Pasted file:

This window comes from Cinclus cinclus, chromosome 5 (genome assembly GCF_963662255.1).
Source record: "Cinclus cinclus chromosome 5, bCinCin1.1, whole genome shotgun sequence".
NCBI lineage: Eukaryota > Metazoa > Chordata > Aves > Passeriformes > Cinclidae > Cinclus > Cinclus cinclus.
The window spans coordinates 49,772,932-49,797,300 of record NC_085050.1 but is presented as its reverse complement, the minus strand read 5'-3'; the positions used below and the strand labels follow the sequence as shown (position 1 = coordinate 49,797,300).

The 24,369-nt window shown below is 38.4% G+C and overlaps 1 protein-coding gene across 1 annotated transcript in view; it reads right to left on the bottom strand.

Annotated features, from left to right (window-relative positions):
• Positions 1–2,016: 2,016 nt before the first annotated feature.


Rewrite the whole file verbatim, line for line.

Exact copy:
This window comes from Cinclus cinclus, chromosome 5 (genome assembly GCF_963662255.1).
Source record: "Cinclus cinclus chromosome 5, bCinCin1.1, whole genome shotgun sequence".
NCBI lineage: Eukaryota > Metazoa > Chordata > Aves > Passeriformes > Cinclidae > Cinclus > Cinclus cinclus.
The window spans coordinates 49,772,932-49,797,300 of record NC_085050.1 but is presented as its reverse complement, the minus strand read 5'-3'; the positions used below and the strand labels follow the sequence as shown (position 1 = coordinate 49,797,300).

The 24,369-nt window shown below is 38.4% G+C and overlaps 1 protein-coding gene across 1 annotated transcript in view; it reads right to left on the bottom strand.

Annotated features, from left to right (window-relative positions):
• Positions 1–2,016: 2,016 nt before the first annotated feature.